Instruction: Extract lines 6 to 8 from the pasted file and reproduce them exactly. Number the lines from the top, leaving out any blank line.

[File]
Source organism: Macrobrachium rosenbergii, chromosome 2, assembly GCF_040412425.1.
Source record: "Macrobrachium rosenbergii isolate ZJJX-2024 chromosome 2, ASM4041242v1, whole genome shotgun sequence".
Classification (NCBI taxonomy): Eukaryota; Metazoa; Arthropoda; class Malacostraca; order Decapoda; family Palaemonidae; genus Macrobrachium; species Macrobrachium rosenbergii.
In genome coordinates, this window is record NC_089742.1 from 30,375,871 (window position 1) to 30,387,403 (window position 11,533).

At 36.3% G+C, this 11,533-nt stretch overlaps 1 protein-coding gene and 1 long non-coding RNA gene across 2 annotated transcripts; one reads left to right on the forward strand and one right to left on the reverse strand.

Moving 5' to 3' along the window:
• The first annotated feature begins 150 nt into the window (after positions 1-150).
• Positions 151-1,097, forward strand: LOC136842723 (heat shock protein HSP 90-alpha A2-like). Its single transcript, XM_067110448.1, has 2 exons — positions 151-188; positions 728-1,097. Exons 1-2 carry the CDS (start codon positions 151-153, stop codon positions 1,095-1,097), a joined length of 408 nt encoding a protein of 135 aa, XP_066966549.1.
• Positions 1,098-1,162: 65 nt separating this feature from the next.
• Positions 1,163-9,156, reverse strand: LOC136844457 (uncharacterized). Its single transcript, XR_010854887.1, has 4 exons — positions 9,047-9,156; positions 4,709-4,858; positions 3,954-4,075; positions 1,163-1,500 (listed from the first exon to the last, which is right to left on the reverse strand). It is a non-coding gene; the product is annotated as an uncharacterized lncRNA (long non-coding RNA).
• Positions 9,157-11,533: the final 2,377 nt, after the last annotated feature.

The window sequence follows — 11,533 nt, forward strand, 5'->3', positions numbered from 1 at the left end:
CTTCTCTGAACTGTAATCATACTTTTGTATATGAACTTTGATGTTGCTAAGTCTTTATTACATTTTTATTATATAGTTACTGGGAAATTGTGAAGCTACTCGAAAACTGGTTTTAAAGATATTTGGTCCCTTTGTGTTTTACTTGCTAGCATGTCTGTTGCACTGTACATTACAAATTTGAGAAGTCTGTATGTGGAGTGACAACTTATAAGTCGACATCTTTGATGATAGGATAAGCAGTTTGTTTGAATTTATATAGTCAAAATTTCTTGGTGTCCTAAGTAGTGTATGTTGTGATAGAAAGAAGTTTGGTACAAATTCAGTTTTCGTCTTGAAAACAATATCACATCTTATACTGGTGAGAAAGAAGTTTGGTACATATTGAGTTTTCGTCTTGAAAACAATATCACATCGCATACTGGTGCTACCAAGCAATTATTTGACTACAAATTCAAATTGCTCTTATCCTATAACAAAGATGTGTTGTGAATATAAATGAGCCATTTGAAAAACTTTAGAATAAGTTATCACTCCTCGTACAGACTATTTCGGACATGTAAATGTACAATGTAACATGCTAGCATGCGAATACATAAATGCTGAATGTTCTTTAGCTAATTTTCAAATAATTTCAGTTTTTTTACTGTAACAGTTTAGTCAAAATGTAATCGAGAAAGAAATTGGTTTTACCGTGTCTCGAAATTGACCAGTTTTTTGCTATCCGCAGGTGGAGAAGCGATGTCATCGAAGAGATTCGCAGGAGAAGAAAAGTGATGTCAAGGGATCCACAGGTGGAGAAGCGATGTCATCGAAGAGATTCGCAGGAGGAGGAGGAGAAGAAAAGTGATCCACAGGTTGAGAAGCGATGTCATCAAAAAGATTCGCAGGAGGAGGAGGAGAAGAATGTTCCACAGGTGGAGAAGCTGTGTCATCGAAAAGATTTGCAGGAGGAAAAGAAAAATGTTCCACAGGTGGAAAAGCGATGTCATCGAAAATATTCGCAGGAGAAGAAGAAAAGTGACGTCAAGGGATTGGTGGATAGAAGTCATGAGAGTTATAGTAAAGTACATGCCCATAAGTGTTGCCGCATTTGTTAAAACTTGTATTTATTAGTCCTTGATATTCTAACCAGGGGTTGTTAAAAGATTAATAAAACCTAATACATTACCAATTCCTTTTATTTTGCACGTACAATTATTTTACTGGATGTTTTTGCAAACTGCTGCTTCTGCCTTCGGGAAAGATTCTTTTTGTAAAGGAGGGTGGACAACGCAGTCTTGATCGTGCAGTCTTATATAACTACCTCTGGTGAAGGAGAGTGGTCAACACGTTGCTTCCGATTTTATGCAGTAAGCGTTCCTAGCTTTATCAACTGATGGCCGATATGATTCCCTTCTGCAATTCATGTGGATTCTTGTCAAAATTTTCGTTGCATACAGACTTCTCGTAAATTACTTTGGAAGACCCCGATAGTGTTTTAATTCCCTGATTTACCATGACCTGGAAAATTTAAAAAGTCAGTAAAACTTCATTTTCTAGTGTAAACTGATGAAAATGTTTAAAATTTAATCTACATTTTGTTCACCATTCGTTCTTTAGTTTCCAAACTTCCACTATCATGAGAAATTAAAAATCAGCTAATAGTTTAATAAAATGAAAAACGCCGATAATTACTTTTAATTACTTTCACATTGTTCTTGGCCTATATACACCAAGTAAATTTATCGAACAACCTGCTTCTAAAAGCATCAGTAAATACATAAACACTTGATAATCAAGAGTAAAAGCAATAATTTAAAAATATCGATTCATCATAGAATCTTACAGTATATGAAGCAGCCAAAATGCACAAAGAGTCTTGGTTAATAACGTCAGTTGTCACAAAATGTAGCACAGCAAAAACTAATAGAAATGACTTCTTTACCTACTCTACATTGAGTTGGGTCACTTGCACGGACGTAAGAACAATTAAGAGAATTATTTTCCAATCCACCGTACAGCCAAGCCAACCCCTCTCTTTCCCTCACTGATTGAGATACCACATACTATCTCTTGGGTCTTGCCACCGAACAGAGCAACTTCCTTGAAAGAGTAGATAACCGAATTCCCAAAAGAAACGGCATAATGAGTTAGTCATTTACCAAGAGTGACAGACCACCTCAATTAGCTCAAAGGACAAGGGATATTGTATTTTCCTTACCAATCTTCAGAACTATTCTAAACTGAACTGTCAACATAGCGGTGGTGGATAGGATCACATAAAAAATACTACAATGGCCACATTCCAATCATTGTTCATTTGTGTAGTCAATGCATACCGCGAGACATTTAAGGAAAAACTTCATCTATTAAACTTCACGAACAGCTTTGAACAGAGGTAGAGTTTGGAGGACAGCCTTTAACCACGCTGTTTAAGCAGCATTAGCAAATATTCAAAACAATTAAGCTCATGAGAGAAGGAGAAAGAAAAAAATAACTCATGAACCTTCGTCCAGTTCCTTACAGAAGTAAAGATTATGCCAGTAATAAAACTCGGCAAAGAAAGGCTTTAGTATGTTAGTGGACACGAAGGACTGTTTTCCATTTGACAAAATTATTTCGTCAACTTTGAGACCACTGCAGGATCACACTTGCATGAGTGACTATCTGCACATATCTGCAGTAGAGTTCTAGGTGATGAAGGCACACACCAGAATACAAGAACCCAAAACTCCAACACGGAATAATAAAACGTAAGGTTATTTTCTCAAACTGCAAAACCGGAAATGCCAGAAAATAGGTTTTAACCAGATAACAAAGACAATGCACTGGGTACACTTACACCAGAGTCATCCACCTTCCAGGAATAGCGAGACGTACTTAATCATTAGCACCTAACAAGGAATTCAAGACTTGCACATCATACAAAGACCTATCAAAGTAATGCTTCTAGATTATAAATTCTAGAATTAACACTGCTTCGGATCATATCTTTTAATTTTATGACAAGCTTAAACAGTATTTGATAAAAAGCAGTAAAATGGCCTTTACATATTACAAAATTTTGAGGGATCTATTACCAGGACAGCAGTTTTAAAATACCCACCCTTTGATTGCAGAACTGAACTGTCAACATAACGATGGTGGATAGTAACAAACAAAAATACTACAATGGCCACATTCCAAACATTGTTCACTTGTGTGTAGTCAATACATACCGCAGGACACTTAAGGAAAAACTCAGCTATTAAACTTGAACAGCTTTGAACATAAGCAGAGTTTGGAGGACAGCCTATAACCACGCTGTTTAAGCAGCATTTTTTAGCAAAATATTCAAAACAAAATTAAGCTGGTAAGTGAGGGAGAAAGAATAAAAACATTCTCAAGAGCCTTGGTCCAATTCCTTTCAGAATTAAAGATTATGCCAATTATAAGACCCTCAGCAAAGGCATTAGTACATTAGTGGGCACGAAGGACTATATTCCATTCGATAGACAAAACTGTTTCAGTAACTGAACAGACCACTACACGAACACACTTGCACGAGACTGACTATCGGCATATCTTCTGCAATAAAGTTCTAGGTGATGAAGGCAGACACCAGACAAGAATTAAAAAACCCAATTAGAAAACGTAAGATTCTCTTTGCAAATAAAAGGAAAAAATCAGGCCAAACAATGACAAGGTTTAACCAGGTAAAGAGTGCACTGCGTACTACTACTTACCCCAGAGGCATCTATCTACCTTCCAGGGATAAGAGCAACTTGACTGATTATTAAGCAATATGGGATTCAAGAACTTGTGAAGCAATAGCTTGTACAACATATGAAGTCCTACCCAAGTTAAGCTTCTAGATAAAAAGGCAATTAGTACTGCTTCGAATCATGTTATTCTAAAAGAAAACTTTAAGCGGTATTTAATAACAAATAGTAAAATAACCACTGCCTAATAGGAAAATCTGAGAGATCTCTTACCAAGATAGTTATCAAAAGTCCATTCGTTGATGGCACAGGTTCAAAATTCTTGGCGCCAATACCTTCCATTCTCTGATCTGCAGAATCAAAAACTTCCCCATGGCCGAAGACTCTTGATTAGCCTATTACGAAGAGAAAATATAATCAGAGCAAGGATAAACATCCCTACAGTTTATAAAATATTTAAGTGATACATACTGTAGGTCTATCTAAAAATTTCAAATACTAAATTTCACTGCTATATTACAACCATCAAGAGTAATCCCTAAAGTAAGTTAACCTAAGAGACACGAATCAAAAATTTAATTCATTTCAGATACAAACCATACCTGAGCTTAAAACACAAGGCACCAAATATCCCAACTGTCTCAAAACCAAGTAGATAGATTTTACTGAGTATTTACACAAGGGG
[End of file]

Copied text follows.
Moving 5' to 3' along the window:
• The first annotated feature begins 150 nt into the window (after positions 1-150).
• Positions 151-1,097, forward strand: LOC136842723 (heat shock protein HSP 90-alpha A2-like). Its single transcript, XM_067110448.1, has 2 exons — positions 151-188; positions 728-1,097. Exons 1-2 carry the CDS (start codon positions 151-153, stop codon positions 1,095-1,097), a joined length of 408 nt encoding a protein of 135 aa, XP_066966549.1.